Good morning! It’s great to be here ... at least in some form. I’m hopeful that the next time we convene it will be in 3D.

And happy new year! After the year we just had ― filled with tremendous loss, pain, and dislocation and disunity in our nation ― I and my colleagues at the Fed recommit our efforts to serve the Third District and the country in order to build a strong and inclusive economy, an economy that works for all Americans.

My plan for this morning is to share a few thoughts on where the national economy is now and where it’s headed. Given that this is a Philadelphia audience, I’ll then offer some thoughts on the outlook for our region. After that, we’ll open things up for a Q&A, which I’m really looking forward to. I will especially welcome the hard questions, such as “What became of our Eagles this year?”

But before we proceed, I need to give you my standard Fed disclaimer: The views I express today are my own and do not necessarily reflect those of anyone else on the Federal Open Market Committee or in the Federal Reserve System.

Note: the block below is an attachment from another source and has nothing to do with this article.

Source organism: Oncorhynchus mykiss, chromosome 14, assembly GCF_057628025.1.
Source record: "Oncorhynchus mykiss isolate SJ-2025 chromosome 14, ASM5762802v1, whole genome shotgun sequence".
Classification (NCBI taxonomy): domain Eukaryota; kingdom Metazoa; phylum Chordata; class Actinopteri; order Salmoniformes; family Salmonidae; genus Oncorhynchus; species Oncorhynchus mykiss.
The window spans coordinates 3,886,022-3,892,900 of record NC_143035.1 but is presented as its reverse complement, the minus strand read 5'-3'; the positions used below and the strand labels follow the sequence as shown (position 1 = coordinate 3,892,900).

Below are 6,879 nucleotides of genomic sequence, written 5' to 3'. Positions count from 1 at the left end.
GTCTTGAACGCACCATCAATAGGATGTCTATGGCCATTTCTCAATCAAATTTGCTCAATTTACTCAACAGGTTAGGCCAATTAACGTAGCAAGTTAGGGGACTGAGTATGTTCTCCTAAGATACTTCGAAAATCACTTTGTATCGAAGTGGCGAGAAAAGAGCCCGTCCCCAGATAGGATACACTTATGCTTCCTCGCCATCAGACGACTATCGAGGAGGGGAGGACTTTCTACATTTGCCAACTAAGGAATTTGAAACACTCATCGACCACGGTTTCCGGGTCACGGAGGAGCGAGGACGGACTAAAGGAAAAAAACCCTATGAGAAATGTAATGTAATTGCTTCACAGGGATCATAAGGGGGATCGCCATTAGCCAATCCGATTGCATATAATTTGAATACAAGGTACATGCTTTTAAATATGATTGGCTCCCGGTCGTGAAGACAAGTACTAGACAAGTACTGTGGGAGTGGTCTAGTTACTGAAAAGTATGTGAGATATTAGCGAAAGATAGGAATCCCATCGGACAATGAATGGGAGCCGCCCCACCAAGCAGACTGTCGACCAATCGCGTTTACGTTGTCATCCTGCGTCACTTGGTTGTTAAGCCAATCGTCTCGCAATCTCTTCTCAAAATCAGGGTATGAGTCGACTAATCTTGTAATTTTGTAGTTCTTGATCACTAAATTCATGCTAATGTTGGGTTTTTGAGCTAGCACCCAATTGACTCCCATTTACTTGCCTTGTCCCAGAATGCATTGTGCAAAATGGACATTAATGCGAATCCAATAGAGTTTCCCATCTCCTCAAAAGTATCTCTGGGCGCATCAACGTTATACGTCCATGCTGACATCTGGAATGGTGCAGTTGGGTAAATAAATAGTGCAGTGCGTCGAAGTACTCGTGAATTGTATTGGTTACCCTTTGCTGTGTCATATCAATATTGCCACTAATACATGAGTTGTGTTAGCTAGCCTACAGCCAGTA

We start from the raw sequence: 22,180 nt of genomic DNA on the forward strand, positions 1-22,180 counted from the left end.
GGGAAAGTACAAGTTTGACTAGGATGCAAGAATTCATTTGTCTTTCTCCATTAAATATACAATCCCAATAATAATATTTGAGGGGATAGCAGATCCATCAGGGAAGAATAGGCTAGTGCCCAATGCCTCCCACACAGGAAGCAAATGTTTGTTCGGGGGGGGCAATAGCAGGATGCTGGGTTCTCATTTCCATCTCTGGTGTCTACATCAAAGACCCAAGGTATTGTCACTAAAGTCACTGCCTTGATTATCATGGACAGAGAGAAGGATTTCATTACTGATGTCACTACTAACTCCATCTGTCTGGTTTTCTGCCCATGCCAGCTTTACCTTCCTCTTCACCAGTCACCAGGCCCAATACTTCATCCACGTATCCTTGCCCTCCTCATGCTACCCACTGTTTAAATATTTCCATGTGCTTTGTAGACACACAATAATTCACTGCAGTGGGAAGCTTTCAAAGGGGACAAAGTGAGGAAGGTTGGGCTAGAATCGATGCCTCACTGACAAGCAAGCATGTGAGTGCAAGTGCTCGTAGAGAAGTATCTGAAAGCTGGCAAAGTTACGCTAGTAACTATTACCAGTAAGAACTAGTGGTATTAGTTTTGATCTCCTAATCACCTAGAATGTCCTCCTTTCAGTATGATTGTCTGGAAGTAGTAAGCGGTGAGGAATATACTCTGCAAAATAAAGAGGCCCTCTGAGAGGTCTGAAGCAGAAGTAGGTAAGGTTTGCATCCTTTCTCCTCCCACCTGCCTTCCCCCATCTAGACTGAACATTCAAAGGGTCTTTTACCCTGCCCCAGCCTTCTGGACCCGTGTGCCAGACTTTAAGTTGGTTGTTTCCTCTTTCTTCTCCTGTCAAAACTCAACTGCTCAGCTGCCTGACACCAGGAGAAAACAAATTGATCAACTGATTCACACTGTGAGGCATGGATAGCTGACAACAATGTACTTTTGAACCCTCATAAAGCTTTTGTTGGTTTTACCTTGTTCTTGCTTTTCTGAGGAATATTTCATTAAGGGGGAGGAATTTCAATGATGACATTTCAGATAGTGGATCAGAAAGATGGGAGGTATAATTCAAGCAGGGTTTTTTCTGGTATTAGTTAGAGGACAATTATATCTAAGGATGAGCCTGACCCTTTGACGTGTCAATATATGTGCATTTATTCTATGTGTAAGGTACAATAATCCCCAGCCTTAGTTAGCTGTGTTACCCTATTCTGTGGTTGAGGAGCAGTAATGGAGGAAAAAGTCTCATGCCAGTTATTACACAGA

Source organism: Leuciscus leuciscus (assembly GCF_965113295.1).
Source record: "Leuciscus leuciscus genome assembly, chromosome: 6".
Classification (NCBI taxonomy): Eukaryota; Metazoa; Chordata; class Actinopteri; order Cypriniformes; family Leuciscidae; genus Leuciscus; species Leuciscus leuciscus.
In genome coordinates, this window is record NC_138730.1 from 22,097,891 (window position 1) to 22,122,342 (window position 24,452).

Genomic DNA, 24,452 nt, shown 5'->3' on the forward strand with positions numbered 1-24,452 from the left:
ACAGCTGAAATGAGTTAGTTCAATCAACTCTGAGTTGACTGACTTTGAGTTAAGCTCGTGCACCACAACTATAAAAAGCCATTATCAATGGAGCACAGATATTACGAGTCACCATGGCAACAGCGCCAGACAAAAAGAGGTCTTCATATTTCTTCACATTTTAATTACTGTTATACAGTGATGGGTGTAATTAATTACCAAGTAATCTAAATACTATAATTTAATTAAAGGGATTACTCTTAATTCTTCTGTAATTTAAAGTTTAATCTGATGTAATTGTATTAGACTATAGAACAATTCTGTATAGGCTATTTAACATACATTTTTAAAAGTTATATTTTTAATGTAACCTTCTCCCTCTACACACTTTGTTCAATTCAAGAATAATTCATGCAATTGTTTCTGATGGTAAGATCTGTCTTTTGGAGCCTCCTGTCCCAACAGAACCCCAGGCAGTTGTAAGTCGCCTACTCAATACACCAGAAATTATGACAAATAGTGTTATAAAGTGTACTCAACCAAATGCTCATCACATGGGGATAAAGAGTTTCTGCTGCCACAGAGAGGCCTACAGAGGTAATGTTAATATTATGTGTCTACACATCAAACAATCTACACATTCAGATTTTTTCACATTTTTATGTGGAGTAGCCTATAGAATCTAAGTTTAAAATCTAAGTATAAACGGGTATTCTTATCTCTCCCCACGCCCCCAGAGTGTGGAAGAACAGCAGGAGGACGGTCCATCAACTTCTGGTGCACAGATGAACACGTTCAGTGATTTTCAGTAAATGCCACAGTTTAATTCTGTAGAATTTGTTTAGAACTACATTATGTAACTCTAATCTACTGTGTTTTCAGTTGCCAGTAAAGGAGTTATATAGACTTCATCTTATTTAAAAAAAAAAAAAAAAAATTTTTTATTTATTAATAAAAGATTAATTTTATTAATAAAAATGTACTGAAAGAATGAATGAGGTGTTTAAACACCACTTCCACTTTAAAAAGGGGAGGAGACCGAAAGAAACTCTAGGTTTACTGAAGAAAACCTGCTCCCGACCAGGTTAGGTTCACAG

The State of the Virus

Now, it’s no secret that the economy has been profoundly affected by the same scourge that has kept us physically apart today: COVID-19.

When you’re looking for a house, a realtor will tell you what the three most important things are: location, location, and location. And when you’re talking to a Fed president, he or she will tell you that the three most important things affecting the economy are: the virus, the virus, the virus.

So, let’s begin with where we are with COVID-19, given that the virus itself — more than anything else — is determining the trajectory of the economy.

In the space of about a year, the virus has infected more than 85 million people around the world and killed more than 1.8 million. In the U.S., the death toll has now surpassed 350,000. The math is stark: With 4 percent of the world’s population, we’ve suffered 20 percent of the world’s fatalities. Certain communities have borne the brunt of the virus more than others, with racial minorities both becoming infected with the coronavirus and dying at higher rates than White Americans.

While the number of infections and deaths fell during the warmer months, cases have been on the rise since September. And deaths, a lagging indicator, are tragically now even more voluminous than they were during the first wave of COVID-19 last spring.

It’s truly impressive that several pharmaceutical companies were able to develop highly effective vaccines for COVID-19 at warp speed — a real tribute to modern ingenuity. But what matters more than vaccines is vaccinations — that is, getting needles in people’s arms.